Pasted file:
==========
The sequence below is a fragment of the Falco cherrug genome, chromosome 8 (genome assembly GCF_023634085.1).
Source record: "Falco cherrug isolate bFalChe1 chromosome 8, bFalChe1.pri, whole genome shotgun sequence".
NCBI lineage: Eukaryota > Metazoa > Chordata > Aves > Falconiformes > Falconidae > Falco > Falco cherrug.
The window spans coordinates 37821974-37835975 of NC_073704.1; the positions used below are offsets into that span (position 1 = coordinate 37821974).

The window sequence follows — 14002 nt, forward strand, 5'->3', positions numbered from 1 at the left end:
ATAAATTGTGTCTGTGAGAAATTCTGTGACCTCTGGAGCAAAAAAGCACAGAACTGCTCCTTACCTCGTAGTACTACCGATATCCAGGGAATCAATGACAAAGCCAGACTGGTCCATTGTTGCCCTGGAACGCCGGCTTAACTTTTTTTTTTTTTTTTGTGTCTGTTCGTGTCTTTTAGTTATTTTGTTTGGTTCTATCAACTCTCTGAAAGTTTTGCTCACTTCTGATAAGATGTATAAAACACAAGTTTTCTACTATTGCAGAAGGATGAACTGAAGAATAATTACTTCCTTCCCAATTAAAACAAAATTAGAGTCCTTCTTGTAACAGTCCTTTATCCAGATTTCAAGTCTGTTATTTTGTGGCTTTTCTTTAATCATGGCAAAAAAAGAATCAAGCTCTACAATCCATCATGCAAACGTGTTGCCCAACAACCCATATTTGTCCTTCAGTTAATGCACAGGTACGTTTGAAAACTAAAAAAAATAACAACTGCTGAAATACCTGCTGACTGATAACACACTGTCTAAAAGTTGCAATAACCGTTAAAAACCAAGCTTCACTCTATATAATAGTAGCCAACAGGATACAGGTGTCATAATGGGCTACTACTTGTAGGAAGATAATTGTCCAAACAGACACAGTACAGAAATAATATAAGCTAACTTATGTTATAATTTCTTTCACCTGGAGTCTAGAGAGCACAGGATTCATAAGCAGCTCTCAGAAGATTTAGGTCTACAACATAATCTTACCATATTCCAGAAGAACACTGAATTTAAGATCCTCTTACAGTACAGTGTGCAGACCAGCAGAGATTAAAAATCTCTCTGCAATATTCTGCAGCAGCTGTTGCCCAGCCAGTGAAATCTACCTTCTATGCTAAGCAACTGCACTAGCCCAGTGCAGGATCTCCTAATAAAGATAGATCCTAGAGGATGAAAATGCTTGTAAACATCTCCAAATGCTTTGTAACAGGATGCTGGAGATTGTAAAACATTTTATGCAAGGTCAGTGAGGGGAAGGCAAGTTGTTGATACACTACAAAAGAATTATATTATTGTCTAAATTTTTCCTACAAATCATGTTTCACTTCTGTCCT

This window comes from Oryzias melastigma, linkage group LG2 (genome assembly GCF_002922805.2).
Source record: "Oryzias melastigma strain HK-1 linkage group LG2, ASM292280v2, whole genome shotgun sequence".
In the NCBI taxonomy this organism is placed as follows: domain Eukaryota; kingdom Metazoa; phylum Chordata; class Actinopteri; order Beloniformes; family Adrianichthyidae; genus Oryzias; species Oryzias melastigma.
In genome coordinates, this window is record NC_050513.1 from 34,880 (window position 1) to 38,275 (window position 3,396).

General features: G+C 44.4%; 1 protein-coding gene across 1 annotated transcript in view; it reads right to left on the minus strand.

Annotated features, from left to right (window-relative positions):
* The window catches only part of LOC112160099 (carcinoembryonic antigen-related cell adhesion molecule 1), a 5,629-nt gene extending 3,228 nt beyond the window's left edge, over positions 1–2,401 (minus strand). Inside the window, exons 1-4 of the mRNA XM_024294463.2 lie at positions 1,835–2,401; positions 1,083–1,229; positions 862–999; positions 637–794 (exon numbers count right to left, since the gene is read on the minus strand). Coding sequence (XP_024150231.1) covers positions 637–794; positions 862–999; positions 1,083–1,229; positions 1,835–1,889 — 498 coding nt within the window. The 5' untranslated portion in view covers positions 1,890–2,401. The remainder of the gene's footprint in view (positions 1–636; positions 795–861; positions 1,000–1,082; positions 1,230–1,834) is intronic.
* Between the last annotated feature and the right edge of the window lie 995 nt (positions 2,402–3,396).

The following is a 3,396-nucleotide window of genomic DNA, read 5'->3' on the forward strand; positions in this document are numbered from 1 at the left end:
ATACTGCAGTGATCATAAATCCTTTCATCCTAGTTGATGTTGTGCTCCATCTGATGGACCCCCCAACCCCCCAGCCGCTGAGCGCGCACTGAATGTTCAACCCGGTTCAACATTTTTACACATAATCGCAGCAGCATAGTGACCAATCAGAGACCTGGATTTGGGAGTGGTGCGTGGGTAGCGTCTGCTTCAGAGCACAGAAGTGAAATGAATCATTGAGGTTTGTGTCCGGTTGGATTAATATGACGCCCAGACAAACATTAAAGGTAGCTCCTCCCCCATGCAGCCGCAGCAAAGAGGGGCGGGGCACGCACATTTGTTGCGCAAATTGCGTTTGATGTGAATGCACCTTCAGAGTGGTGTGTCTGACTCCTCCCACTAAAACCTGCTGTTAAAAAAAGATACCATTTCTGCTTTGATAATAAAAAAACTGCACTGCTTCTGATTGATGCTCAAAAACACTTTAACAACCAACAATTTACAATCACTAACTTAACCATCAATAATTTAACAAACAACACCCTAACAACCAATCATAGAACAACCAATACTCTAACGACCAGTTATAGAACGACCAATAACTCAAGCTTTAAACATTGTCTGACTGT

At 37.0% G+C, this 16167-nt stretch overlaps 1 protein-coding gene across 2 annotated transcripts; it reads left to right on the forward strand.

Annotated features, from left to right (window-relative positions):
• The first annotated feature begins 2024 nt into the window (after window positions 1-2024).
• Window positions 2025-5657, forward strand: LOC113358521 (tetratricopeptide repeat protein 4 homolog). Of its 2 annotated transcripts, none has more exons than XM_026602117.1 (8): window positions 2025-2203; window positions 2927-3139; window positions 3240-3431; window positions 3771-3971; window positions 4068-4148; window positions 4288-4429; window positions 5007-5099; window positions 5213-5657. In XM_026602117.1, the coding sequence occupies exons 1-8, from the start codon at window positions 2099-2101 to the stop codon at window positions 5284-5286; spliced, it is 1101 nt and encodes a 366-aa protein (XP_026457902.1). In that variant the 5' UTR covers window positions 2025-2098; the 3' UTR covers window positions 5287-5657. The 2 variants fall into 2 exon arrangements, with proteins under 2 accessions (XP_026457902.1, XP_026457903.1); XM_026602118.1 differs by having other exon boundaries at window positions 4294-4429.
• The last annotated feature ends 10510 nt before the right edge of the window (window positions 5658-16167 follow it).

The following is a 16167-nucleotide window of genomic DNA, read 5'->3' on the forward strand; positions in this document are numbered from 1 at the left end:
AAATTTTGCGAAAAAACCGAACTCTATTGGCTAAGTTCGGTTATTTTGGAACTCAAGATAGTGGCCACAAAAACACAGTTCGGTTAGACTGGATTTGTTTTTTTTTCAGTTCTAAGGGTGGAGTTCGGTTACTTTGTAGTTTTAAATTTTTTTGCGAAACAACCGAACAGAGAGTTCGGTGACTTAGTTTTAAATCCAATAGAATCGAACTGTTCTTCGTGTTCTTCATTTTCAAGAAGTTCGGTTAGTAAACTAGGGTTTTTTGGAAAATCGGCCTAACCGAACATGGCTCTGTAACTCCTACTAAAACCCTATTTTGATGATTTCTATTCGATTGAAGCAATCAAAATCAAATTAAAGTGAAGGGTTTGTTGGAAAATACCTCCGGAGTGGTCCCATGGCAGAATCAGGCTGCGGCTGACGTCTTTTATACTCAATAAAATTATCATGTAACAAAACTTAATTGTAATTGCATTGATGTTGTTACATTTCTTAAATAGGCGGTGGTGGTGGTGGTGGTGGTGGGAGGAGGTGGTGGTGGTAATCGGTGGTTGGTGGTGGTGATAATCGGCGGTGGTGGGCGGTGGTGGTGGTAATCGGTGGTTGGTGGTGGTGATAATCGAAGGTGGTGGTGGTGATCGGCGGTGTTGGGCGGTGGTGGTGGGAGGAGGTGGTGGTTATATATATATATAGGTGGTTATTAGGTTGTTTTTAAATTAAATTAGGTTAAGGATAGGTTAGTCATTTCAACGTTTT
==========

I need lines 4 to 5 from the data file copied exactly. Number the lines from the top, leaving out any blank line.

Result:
The window spans coordinates 37821974-37835975 of NC_073704.1; the positions used below are offsets into that span (position 1 = coordinate 37821974).

The window sequence follows — 14002 nt, forward strand, 5'->3', positions numbered from 1 at the left end: